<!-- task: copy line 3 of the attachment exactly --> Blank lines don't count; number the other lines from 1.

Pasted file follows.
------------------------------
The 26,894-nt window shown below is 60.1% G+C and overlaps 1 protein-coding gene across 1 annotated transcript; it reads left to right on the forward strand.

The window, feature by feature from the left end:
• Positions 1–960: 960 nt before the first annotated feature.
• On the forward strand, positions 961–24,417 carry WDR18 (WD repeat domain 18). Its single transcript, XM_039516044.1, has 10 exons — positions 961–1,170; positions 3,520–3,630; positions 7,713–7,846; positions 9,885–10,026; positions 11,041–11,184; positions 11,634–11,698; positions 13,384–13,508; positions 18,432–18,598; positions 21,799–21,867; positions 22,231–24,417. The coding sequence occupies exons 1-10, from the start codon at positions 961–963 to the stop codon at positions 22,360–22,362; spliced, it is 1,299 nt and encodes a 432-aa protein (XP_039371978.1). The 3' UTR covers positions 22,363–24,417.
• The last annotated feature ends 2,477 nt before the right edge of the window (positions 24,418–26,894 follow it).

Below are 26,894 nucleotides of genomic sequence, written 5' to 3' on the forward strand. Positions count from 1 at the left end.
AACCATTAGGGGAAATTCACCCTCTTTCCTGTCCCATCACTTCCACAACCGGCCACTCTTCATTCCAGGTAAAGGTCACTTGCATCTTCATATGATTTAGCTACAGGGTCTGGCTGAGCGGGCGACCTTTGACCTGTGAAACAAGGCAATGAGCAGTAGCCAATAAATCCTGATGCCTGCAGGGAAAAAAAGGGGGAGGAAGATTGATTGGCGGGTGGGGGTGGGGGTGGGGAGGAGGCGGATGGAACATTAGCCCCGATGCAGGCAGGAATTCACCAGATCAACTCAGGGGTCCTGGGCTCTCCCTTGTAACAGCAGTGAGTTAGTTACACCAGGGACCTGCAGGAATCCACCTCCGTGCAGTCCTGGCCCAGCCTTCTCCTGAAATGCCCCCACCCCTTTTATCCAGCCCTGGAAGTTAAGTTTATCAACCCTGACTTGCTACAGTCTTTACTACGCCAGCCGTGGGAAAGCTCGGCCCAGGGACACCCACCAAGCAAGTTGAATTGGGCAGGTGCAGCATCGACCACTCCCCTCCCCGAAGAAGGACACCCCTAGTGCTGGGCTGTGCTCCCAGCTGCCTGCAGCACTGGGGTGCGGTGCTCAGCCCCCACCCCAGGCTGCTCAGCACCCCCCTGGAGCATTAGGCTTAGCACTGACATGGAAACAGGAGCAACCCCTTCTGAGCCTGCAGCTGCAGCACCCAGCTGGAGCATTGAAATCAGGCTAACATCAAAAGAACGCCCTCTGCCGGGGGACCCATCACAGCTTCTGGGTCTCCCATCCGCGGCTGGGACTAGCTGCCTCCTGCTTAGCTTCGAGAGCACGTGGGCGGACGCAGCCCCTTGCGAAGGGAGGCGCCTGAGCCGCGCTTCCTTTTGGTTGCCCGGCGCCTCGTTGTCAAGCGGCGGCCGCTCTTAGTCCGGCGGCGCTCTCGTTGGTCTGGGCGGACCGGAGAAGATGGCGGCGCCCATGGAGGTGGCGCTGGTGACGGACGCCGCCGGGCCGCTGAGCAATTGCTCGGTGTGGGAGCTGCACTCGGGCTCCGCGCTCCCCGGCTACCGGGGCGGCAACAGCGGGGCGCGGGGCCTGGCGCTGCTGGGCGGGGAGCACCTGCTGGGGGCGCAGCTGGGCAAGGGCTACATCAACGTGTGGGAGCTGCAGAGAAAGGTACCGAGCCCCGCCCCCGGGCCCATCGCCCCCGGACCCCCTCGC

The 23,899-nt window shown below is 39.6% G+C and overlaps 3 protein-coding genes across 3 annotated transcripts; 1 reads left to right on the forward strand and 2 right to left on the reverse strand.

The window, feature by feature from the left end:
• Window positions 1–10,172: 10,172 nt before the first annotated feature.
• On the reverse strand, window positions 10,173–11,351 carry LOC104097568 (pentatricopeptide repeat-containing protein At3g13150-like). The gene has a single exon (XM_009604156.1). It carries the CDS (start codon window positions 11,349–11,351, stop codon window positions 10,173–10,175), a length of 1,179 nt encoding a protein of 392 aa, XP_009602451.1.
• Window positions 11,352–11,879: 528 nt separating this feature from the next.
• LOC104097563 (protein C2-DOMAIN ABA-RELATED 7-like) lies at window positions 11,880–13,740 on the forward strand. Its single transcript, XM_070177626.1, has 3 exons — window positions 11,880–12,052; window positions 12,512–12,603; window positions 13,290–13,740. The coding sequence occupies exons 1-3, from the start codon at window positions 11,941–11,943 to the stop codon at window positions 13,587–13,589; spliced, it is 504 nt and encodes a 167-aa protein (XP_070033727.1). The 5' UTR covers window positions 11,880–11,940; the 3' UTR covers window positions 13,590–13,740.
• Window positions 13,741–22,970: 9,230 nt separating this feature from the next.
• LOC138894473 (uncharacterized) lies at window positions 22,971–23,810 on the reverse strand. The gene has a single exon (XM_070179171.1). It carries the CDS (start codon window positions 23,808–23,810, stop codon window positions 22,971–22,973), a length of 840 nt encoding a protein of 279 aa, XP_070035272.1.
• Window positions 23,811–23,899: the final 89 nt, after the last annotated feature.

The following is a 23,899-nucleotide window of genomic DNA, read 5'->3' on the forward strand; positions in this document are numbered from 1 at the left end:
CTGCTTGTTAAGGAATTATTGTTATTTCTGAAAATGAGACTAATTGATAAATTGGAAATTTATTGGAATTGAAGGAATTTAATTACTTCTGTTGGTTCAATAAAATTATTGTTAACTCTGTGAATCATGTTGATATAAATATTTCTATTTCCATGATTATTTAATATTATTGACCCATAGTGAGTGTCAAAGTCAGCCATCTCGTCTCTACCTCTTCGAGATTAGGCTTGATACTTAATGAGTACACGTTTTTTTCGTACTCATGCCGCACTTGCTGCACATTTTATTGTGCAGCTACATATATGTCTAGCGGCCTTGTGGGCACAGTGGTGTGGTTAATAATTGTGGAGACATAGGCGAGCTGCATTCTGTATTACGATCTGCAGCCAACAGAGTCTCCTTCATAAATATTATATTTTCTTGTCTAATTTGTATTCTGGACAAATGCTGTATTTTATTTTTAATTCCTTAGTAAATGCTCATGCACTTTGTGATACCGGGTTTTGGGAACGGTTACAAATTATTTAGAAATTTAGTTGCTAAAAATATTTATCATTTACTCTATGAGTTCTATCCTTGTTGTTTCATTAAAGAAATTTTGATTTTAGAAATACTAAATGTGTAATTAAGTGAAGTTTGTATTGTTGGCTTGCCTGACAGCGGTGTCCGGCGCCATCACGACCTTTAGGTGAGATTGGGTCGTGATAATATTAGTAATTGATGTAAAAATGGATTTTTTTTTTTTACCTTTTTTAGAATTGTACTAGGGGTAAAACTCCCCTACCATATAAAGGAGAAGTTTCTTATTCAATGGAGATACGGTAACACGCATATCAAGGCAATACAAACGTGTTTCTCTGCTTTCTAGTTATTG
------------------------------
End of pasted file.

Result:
• Positions 1–960: 960 nt before the first annotated feature.